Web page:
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URA’s plan to tax Bibles fails

URA Commissioner General, Mrs Doris Akol

Officials from Uganda Revenue Authority (URA) held a meeting in which they proposed a tax on bibles, among other religious books, in a bid to raise more revenue.

The tax collection body, urged that the Holy Book is not classified among the exempted items or scholastic materials, and wanted Value Added Tax imposed on bibles imported from China and South Korea.

UG Christian News has learnt that the finance ministry has blocked the move.

Simon Peter Mukhama, the Secretary General of the Bible Society of Uganda revealed during their Golden Jubilee General Assembly in Kampala on April 20 that the organisation engaged Uganda Revenue Authority (URA) and met State Minister for Finance, David Bahati expressing displeasure on the proposed tax.

The tax, Mukhama explained, would lift the price of bibles which currently average at Uganda 35,000 Shillings.

Notably, Bible Society of Uganda had halted a bible consignments for the last three months over fear that the URA directive could take effect.

Mukhama said the report from the finance ministry was good news, triggering applause from over 500 people who had gathered for the general assembly.

Local media reports that the Bible sales dropped from 278,684 units in 2016 to 240,474 units.

The Bible Society had projected to the sale of about 250,000 bibles in 2017, URN reported.

Mukhama attributed the drop in sales to increasing digital preference for accessing bibles. He promised to furnish members with digital bible sales starting next general assembly.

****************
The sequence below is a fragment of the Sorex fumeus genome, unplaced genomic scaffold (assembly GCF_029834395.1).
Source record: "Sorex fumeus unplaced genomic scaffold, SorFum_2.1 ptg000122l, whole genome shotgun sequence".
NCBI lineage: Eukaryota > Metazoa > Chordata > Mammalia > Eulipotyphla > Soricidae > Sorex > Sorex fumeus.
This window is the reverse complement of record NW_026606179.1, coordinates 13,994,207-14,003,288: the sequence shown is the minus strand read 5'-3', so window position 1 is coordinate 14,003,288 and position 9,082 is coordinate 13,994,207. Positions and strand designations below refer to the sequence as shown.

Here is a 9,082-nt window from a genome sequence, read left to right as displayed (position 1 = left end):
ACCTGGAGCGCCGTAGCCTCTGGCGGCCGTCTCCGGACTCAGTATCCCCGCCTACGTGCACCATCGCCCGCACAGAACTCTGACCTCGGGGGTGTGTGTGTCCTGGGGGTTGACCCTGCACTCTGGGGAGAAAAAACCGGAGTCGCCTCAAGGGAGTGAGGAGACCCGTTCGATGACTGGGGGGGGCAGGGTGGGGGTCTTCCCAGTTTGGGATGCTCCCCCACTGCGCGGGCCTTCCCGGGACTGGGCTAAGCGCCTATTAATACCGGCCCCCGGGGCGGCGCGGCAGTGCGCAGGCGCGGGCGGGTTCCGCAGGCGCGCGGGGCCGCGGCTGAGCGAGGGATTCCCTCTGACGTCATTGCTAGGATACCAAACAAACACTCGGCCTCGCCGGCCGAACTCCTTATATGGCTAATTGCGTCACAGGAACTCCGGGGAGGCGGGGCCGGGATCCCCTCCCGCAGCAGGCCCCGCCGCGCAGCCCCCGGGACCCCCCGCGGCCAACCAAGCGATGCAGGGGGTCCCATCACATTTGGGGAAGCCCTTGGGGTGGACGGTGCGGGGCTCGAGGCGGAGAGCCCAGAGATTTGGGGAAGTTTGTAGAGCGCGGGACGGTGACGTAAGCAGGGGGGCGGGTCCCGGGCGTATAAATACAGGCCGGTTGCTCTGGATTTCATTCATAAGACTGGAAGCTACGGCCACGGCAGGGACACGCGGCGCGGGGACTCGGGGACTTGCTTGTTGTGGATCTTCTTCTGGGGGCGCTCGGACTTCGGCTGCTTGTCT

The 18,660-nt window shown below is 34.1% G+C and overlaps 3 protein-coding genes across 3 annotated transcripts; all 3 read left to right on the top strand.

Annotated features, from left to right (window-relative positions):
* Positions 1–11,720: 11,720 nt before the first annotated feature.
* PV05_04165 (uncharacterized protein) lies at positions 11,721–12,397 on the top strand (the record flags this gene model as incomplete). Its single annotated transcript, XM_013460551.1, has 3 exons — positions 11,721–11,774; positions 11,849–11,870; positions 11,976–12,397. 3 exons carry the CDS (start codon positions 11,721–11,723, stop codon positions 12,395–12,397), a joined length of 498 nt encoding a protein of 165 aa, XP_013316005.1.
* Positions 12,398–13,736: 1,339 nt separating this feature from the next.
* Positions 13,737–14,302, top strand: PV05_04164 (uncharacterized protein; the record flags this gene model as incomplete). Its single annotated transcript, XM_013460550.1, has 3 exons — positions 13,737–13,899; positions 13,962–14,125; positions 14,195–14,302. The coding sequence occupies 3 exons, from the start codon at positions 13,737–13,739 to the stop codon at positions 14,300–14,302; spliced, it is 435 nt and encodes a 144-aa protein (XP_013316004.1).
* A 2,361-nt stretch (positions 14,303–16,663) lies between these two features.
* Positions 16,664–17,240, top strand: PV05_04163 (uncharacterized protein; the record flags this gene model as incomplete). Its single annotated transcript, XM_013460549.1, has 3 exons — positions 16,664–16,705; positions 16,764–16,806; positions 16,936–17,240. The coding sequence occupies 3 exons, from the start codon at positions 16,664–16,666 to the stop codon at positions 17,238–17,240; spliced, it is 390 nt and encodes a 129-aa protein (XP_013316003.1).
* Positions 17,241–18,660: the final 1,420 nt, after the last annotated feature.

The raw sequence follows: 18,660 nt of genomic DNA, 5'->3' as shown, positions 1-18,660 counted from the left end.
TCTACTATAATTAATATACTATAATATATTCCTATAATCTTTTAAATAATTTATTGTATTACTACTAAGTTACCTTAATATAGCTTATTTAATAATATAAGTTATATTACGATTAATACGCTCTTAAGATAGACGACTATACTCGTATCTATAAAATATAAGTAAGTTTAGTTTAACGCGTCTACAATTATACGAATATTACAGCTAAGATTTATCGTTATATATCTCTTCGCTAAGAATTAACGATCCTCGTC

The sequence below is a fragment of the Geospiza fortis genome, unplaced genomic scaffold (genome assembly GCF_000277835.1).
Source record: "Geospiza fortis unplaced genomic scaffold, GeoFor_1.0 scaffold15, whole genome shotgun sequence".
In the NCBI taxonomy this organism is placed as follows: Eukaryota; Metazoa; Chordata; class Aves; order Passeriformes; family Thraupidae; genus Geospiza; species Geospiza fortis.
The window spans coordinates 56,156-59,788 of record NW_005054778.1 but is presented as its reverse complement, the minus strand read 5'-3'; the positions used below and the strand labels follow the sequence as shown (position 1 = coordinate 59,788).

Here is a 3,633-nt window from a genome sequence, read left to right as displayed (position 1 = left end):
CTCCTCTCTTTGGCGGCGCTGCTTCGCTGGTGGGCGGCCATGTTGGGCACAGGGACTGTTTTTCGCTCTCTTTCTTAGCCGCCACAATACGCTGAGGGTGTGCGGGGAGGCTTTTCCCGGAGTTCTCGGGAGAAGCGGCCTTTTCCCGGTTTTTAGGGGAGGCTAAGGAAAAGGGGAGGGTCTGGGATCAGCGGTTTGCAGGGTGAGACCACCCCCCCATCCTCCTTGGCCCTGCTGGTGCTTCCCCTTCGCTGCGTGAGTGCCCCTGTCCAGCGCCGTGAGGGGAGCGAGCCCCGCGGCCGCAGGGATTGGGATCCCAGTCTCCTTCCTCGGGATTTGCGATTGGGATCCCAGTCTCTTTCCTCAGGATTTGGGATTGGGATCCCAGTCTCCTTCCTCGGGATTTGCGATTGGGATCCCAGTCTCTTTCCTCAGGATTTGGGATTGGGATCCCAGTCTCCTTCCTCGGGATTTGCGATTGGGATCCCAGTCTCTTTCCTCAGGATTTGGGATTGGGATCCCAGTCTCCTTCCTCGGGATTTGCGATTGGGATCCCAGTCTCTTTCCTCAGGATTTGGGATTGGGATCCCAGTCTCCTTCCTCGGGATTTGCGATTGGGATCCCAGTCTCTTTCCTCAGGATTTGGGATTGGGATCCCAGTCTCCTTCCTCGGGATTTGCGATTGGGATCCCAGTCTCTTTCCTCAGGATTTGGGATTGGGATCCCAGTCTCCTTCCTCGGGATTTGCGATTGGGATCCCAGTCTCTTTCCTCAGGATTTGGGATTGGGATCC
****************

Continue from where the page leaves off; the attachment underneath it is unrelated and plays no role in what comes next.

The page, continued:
Meanwhile, The New Vision’s editorial article of April 22 called taxing bibles and Qurans “ridiculous.”

“It is difficult to imagine that URA has reached this level. Perhaps, it is because the tax body is grappling with the problem of low revenue collection. As a result, the revenue targets have repeatedly not been met

“With two months left to end of this financial year, URA has collected only Sh10 trillion of the budgeted Sh15 trillion,” the article read.

“The Finance Ministry’s action is a step in the right direction because such a tax would be a tremendous burden to religious organisations. The move could have sparked off considerable controversy, given that bibles and Qurans are used for spiritual purposes,” the article added.

Speaking to UG Christian News, an official from the tax body shared a document labeled ‘Value Added Tax (Amendment) Bill’ sealed by the Minister of Finance, Planning and Economic Development on 29th March, 2018, and said URA, contrary to what media reports, intends to withdraw VAT on religious books.

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